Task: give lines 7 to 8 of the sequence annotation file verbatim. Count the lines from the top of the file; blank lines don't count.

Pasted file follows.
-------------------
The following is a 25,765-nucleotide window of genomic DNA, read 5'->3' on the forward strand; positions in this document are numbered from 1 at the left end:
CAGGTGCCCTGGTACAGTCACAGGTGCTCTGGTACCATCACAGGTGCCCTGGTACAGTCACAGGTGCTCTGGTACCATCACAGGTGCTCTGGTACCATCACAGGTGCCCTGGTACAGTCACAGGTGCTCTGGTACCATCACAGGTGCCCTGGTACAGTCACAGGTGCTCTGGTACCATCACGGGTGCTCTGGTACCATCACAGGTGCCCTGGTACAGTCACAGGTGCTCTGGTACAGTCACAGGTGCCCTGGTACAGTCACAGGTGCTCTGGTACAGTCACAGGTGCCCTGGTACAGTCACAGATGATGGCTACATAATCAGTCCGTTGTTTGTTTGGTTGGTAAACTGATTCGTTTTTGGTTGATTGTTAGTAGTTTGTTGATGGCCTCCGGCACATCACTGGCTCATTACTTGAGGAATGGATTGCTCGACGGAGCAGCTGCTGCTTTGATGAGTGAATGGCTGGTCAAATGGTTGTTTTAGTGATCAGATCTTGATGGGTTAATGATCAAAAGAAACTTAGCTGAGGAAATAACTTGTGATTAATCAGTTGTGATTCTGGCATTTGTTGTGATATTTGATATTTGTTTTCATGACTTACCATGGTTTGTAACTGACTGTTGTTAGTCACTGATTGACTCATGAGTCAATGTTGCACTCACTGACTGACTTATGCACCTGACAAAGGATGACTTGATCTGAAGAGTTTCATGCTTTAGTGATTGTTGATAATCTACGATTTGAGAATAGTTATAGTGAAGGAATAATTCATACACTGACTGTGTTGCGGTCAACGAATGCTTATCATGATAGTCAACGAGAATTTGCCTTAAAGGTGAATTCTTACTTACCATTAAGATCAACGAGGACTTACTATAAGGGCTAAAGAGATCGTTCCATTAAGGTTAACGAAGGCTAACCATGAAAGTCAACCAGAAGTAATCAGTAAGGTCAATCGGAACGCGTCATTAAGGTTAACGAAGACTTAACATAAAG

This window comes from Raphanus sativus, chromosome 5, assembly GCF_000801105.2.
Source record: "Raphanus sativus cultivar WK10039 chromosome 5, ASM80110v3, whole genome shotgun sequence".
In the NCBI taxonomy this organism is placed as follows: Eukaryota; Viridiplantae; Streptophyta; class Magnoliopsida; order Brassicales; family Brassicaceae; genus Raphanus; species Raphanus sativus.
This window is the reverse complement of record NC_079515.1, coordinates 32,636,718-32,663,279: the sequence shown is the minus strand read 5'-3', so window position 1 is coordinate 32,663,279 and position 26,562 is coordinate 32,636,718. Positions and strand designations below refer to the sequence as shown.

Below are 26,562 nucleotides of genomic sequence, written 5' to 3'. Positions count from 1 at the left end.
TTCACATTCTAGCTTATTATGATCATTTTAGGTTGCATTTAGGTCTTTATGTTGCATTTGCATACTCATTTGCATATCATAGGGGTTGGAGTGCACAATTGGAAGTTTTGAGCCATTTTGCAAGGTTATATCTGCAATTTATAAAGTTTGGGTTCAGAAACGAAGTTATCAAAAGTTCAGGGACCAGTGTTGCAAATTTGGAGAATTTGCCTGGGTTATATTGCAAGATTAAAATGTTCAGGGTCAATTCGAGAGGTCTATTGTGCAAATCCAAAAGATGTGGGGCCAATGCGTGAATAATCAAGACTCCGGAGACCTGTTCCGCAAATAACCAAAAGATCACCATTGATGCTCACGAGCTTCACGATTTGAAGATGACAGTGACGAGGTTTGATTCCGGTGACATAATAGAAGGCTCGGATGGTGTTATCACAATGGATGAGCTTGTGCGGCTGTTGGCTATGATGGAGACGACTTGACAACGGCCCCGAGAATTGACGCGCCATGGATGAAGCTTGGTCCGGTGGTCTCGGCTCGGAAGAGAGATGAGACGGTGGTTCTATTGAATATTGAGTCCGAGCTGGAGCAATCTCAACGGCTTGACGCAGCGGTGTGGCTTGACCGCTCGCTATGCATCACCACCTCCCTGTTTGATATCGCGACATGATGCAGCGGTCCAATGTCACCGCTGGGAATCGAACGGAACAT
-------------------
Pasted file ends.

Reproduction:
Below are 26,562 nucleotides of genomic sequence, written 5' to 3'. Positions count from 1 at the left end.
TTCACATTCTAGCTTATTATGATCATTTTAGGTTGCATTTAGGTCTTTATGTTGCATTTGCATACTCATTTGCATATCATAGGGGTTGGAGTGCACAATTGGAAGTTTTGAGCCATTTTGCAAGGTTATATCTGCAATTTATAAAGTTTGGGTTCAGAAACGAAGTTATCAAAAGTTCAGGGACCAGTGTTGCAAATTTGGAGAATTTGCCTGGGTTATATTGCAAGATTAAAATGTTCAGGGTCAATTCGAGAGGTCTATTGTGCAAATCCAAAAGATGTGGGGCCAATGCGTGAATAATCAAGACTCCGGAGACCTGTTCCGCAAATAACCAAAAGATCACCATTGATGCTCACGAGCTTCACGATTTGAAGATGACAGTGACGAGGTTTGATTCCGGTGACATAATAGAAGGCTCGGATGGTGTTATCACAATGGATGAGCTTGTGCGGCTGTTGGCTATGATGGAGACGACTTGACAACGGCCCCGAGAATTGACGCGCCATGGATGAAGCTTGGTCCGGTGGTCTCGGCTCGGAAGAGAGATGAGACGGTGGTTCTATTGAATATTGAGTCCGAGCTGGAGCAATCTCAACGGCTTGACGCAGCGGTGTGGCTTGACCGCTCGCTATGCATCACCACCTCCCTGTTTGATATCGCGACATGATGCAGCGGTCCAATGTCACCGCTGGGAATCGAACGGAACAT